They expect net debt to reduce year on year and the order book continues to be robust.
On the 19th November the group released a trading update covering the year. The board expects overall performance to be in line with market expectations, although the outturn remains dependent on the continued progress and timely resolution of a number of customer claims.
As expected, trading in North America has seen increased momentum in Q4. The reorganisation of the foundations business is on track. There has been material progress in the negotiations with respect to the scope adjustment to the Bencor contract but it is unlikely to be settled until early 2020.
EMEA trading has been mixed. There has been good progress in their continental European businesses with strong performances from SE Europe and Central Europe. Challenging market conditions have continued outside Europe and further restructuring has taken place in Franki Africa following continued disappointing performance during the year. In Norway, they have been awarded a major contract to complete soil stabilisation and grouting works as part of the SMS3 rail project, valued at approximately £36M. This is expected to start in November 2019 and completes in 2022.
In Asia Pacific, their expectation of a return to profitability in the second half remains on track. The restructuring activities and exit from heavy foundations in SE Asia are close to completion and they continue to execute in line with their Waterway restructuring programme in Australia. Their Austral business has won the final contract it required to underpin its 2019 performance, a major contract to procure and construct the replacement of berthing structures at Rio Tinto’s Cape Lambert Port in Australia. Work will start in late 2019 and is expected to finish in mid-2021 and is estimated to be worth around £60M.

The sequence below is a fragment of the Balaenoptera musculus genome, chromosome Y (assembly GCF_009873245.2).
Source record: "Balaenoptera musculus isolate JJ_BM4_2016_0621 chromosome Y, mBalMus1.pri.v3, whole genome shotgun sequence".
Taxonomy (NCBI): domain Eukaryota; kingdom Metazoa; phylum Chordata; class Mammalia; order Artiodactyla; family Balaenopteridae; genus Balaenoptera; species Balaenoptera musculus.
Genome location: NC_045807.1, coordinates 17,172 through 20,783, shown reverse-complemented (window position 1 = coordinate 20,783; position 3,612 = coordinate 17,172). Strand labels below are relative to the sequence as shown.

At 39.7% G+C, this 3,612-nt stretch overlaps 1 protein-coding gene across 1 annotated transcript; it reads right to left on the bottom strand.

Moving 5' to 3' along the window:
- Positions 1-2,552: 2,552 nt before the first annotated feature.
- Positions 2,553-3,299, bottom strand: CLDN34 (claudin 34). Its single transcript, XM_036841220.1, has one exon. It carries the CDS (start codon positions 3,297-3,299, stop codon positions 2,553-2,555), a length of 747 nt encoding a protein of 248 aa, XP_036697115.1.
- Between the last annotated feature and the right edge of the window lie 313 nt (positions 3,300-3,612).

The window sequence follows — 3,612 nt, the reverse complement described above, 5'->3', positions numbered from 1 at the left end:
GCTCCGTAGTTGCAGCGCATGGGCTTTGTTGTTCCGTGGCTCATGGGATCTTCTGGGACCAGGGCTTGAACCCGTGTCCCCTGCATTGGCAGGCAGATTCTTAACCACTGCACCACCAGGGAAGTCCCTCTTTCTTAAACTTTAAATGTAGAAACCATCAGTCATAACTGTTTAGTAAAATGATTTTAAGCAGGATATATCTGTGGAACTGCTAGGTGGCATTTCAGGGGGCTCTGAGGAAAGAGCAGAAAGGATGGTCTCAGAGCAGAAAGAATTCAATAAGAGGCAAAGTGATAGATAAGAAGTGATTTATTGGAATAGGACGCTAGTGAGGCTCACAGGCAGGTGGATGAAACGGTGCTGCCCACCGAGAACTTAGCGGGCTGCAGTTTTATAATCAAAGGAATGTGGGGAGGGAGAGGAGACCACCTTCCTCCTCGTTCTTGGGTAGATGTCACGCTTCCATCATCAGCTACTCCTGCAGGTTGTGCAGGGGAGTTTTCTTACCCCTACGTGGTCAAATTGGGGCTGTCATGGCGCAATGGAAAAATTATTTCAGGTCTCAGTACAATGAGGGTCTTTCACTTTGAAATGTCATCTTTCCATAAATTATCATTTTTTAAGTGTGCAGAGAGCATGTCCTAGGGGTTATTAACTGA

Whilst current construction work in their key markets remains robust, the board remain cognisant of increasing global macroeconomic uncertainty. The order book continues to be robust.
On the 12th December the group released a trading update. The board expect their financial performance for 2019 will be in line with market expectations. The scope adjustment to the Bencor contract has been agreed. Q4 cash flows have continued strongly. They have also announced that they will be rationalising their geographic presence and exiting certain non-core services.
They have re-focused their Asia Pacific division which will return to profit in the full year. In order to concentrate more heavily on their higher quality European business in the EMEA division, they will withdraw from South America where market conditions remain challenging. They have also started a review of the African activities. In North America the reorganisation of the foundation business is progressing well and they anticipate generating materially improved financial performance by 2022.
Overall then this has been a tough period for the group. Profits were down, net assets declined and although the operating cash flow did improve, there was no free cash generation. There have been a number of issues. The non-repeat of two lucrative EMEA contracts, a poor performance in Australia, bad weather in the US and difficult markets in Brazil and South Africa have all taken their toll. The group is returning to profit and is addressing some of these issues, however. It is early days but the turnaround may be starting here and a forward PE of 9.1 and yield of 5.2% put these shares at pretty good value but the debt levels are a bit of a concern and I would like to see evidence of this coming down before I buy.